The best way to keep a system secure is to limit what users can do on a system. The less they can change, the less damage programs run by them can do, assuming there are no security holes, of course.
Windows XP comes with two standard levels of user account: administrator and user. The idea is that regular users can’t make fundamental changes to the system. Unfortunately, many programs fail to function as standard users because they try to perform tasks that the user isn’t permitted to do. This might include writing to restricted sections of the Windows registry. A growing number of applications will run fine as a ‘user’, but this remains an issue.
Many XP users, then, run as an administrator, meaning all programs should run OK, providing they’re XP compatible. Of course, running as an administrator means it’s much easier to break a system, be it thanks to making a mistake, or thanks to malicious software.
Vista takes the concept of limited user accounts further, in an attempt to both better protect the system and improve usability.
How it works
Vista adopts a policy similar to that seen in other Operating Systems such as Linux, whereby user privileges are restricted all of the time, except when they need to be escalated to perform a certain task. As such, whether a user has administrative privileges or not, programs and tasks are generally performed with restricted privileges.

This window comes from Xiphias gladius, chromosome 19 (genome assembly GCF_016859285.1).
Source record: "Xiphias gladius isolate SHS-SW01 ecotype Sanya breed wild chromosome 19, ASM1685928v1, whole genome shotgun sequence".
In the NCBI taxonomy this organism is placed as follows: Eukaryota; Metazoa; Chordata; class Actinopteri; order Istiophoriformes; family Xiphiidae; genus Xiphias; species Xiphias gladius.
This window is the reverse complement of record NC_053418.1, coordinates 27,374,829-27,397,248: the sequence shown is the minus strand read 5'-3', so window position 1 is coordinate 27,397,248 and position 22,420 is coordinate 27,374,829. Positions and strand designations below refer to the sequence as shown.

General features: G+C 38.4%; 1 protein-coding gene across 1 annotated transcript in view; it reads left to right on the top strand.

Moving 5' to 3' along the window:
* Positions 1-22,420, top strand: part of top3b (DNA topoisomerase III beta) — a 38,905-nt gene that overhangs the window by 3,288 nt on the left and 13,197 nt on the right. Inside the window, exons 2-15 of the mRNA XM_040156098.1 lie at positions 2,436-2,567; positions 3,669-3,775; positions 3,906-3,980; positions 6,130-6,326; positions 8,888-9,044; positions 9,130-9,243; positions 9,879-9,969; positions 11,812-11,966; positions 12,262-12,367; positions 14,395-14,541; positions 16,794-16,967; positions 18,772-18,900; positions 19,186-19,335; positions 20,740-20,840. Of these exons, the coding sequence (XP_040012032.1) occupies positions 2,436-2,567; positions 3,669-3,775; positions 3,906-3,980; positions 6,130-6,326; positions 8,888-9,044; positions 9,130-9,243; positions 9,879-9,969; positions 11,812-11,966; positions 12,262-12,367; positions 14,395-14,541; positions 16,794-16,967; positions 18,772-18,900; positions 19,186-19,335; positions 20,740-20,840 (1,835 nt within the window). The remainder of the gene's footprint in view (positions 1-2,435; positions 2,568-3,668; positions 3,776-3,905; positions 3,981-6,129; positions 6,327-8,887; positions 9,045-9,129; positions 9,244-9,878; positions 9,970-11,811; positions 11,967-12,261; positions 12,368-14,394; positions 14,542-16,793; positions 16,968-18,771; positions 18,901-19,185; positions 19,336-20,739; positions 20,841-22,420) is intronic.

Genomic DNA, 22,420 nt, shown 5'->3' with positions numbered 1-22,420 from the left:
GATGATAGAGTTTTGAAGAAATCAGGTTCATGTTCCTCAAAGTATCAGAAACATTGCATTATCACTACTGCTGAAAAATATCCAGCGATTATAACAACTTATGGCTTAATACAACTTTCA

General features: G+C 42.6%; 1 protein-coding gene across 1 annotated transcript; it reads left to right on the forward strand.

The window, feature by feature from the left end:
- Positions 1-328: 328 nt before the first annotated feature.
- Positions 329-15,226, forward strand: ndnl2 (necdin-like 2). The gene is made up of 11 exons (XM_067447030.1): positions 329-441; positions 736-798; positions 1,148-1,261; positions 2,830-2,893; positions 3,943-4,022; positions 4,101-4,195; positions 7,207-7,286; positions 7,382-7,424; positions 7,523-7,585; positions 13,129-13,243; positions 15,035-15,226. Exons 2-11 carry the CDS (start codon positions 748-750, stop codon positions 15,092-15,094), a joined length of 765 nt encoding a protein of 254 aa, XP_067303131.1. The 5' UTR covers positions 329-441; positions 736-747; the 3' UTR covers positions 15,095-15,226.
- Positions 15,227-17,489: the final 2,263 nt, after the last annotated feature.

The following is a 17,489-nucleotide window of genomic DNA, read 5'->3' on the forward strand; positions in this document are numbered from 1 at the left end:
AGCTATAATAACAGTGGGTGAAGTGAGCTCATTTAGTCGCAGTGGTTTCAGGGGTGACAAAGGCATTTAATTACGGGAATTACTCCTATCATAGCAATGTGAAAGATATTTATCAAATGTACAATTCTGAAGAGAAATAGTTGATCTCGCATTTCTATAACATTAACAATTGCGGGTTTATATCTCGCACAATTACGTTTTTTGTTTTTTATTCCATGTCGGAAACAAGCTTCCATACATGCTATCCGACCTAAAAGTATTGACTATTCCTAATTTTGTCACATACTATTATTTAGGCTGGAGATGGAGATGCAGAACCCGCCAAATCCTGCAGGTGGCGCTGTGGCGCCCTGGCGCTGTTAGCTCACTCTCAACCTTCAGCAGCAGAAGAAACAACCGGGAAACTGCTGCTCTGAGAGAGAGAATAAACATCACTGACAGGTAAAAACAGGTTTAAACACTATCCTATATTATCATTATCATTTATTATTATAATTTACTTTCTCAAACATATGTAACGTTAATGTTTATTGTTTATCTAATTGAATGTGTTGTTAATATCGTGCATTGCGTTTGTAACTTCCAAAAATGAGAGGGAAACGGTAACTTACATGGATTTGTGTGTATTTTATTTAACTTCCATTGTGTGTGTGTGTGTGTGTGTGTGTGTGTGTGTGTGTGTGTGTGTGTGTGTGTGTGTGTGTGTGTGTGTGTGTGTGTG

However, a time comes when privilege elevation is required. This might be program installation or system settings changes. At this point, Vista’s User Account Control (UAC) will present a prompt. Regular users will have to enter an administrator’s password to perform the task. Administrators, however, simply need to confirm that they want the task to take place. In either case, this prevents a task from running with elevated privileges without confirmation.
Some applications still like to write to files and registry entries in places that aren’t allowed with restricted privileges. In Vista, this can be overcome with file and registry virtualization. An application behaving in the aforementioned way is presented with virtualized portions of the registry and file system. The application can do what it wants, but doesn’t affect the files and registry entries as seen by other programs; it has its own ‘virtual’ copies.
Prompting before elevating privileges will go a long way to preventing malicious software from rampaging across systems. However, these prompts can sometimes get monotonous, leading users to jump to the confirmation button without checking what’s actually going on. It’s important that users remain vigilant, so as to avoid putting a system at risk.